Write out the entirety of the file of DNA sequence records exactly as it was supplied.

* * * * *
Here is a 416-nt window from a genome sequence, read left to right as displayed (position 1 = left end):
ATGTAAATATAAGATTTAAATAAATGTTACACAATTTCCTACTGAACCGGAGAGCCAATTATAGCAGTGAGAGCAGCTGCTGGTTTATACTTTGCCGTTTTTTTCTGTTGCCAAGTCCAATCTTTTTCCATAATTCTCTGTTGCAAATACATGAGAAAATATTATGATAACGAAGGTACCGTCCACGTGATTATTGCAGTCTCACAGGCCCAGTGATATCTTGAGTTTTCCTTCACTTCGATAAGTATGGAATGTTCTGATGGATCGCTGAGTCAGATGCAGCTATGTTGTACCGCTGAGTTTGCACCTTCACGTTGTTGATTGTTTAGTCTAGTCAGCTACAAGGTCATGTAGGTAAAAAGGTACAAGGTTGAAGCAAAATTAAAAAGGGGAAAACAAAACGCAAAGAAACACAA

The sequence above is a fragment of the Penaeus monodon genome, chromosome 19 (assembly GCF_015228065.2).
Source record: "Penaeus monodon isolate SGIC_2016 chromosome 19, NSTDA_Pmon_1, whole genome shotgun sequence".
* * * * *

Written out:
Here is a 416-nt window from a genome sequence, read left to right as displayed (position 1 = left end):
ATGTAAATATAAGATTTAAATAAATGTTACACAATTTCCTACTGAACCGGAGAGCCAATTATAGCAGTGAGAGCAGCTGCTGGTTTATACTTTGCCGTTTTTTTCTGTTGCCAAGTCCAATCTTTTTCCATAATTCTCTGTTGCAAATACATGAGAAAATATTATGATAACGAAGGTACCGTCCACGTGATTATTGCAGTCTCACAGGCCCAGTGATATCTTGAGTTTTCCTTCACTTCGATAAGTATGGAATGTTCTGATGGATCGCTGAGTCAGATGCAGCTATGTTGTACCGCTGAGTTTGCACCTTCACGTTGTTGATTGTTTAGTCTAGTCAGCTACAAGGTCATGTAGGTAAAAAGGTACAAGGTTGAAGCAAAATTAAAAAGGGGAAAACAAAACGCAAAGAAACACAA

The sequence above is a fragment of the Penaeus monodon genome, chromosome 19 (assembly GCF_015228065.2).
Source record: "Penaeus monodon isolate SGIC_2016 chromosome 19, NSTDA_Pmon_1, whole genome shotgun sequence".